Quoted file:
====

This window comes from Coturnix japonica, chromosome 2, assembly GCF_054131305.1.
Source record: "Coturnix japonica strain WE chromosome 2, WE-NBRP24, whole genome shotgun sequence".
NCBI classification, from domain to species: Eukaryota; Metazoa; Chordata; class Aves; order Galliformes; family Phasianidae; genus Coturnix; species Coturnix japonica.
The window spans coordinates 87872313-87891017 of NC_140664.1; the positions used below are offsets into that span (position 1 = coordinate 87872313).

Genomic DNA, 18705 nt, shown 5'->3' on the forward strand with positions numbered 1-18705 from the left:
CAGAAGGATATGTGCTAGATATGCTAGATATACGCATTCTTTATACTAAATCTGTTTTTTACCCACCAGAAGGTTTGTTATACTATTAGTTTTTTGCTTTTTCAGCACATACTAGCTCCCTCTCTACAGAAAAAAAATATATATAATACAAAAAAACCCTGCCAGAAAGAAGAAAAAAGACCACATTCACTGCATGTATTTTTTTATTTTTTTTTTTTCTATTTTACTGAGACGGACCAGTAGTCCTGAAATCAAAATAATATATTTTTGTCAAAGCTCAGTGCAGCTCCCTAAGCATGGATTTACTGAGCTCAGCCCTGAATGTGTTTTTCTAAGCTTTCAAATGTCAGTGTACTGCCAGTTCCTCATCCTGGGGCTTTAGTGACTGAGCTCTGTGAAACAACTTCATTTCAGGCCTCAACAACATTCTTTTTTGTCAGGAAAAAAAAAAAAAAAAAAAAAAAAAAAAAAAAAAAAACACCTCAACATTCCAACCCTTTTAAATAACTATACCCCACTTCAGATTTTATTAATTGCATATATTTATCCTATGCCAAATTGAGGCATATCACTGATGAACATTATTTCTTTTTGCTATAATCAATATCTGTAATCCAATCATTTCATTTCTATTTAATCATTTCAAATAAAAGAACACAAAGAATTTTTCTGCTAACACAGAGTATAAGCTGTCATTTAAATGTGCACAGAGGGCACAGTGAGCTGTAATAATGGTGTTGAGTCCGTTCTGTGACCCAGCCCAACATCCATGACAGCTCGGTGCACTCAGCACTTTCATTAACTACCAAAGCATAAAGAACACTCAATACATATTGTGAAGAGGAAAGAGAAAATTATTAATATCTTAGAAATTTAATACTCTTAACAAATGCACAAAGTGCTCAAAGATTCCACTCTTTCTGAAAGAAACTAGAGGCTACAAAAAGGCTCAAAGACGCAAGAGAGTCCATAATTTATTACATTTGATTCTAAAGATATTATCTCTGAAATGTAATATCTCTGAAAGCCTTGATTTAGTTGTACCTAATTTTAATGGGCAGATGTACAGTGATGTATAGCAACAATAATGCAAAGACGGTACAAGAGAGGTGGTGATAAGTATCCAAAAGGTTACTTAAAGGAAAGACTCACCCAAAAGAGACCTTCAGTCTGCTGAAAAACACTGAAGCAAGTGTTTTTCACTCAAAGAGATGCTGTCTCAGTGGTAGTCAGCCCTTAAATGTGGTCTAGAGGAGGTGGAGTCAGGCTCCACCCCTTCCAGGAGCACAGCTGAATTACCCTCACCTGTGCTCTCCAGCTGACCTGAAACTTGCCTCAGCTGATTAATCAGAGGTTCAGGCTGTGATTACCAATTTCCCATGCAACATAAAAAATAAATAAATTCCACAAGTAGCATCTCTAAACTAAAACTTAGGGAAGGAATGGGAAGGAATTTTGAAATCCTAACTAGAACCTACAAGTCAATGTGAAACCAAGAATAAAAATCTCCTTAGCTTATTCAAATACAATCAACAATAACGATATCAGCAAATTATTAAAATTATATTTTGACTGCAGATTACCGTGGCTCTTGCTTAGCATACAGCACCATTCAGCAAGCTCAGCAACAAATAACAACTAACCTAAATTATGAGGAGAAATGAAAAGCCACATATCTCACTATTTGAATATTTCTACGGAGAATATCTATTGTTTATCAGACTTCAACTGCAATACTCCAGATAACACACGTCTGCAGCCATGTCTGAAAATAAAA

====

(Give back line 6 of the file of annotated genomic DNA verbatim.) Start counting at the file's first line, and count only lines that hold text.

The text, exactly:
CAGAAGGATATGTGCTAGATATGCTAGATATACGCATTCTTTATACTAAATCTGTTTTTTACCCACCAGAAGGTTTGTTATACTATTAGTTTTTTGCTTTTTCAGCACATACTAGCTCCCTCTCTACAGAAAAAAAATATATATAATACAAAAAAACCCTGCCAGAAAGAAGAAAAAAGACCACATTCACTGCATGTATTTTTTTATTTTTTTTTTTTCTATTTTACTGAGACGGACCAGTAGTCCTGAAATCAAAATAATATATTTTTGTCAAAGCTCAGTGCAGCTCCCTAAGCATGGATTTACTGAGCTCAGCCCTGAATGTGTTTTTCTAAGCTTTCAAATGTCAGTGTACTGCCAGTTCCTCATCCTGGGGCTTTAGTGACTGAGCTCTGTGAAACAACTTCATTTCAGGCCTCAACAACATTCTTTTTTGTCAGGAAAAAAAAAAAAAAAAAAAAAAAAAAAAAAAAAAAAACACCTCAACATTCCAACCCTTTTAAATAACTATACCCCACTTCAGATTTTATTAATTGCATATATTTATCCTATGCCAAATTGAGGCATATCACTGATGAACATTATTTCTTTTTGCTATAATCAATATCTGTAATCCAATCATTTCATTTCTATTTAATCATTTCAAATAAAAGAACACAAAGAATTTTTCTGCTAACACAGAGTATAAGCTGTCATTTAAATGTGCACAGAGGGCACAGTGAGCTGTAATAATGGTGTTGAGTCCGTTCTGTGACCCAGCCCAACATCCATGACAGCTCGGTGCACTCAGCACTTTCATTAACTACCAAAGCATAAAGAACACTCAATACATATTGTGAAGAGGAAAGAGAAAATTATTAATATCTTAGAAATTTAATACTCTTAACAAATGCACAAAGTGCTCAAAGATTCCACTCTTTCTGAAAGAAACTAGAGGCTACAAAAAGGCTCAAAGACGCAAGAGAGTCCATAATTTATTACATTTGATTCTAAAGATATTATCTCTGAAATGTAATATCTCTGAAAGCCTTGATTTAGTTGTACCTAATTTTAATGGGCAGATGTACAGTGATGTATAGCAACAATAATGCAAAGACGGTACAAGAGAGGTGGTGATAAGTATCCAAAAGGTTACTTAAAGGAAAGACTCACCCAAAAGAGACCTTCAGTCTGCTGAAAAACACTGAAGCAAGTGTTTTTCACTCAAAGAGATGCTGTCTCAGTGGTAGTCAGCCCTTAAATGTGGTCTAGAGGAGGTGGAGTCAGGCTCCACCCCTTCCAGGAGCACAGCTGAATTACCCTCACCTGTGCTCTCCAGCTGACCTGAAACTTGCCTCAGCTGATTAATCAGAGGTTCAGGCTGTGATTACCAATTTCCCATGCAACATAAAAAATAAATAAATTCCACAAGTAGCATCTCTAAACTAAAACTTAGGGAAGGAATGGGAAGGAATTTTGAAATCCTAACTAGAACCTACAAGTCAATGTGAAACCAAGAATAAAAATCTCCTTAGCTTATTCAAATACAATCAACAATAACGATATCAGCAAATTATTAAAATTATATTTTGACTGCAGATTACCGTGGCTCTTGCTTAGCATACAGCACCATTCAGCAAGCTCAGCAACAAATAACAACTAACCTAAATTATGAGGAGAAATGAAAAGCCACATATCTCACTATTTGAATATTTCTACGGAGAATATCTATTGTTTATCAGACTTCAACTGCAATACTCCAGATAACACACGTCTGCAGCCATGTCTGAAAATAAAA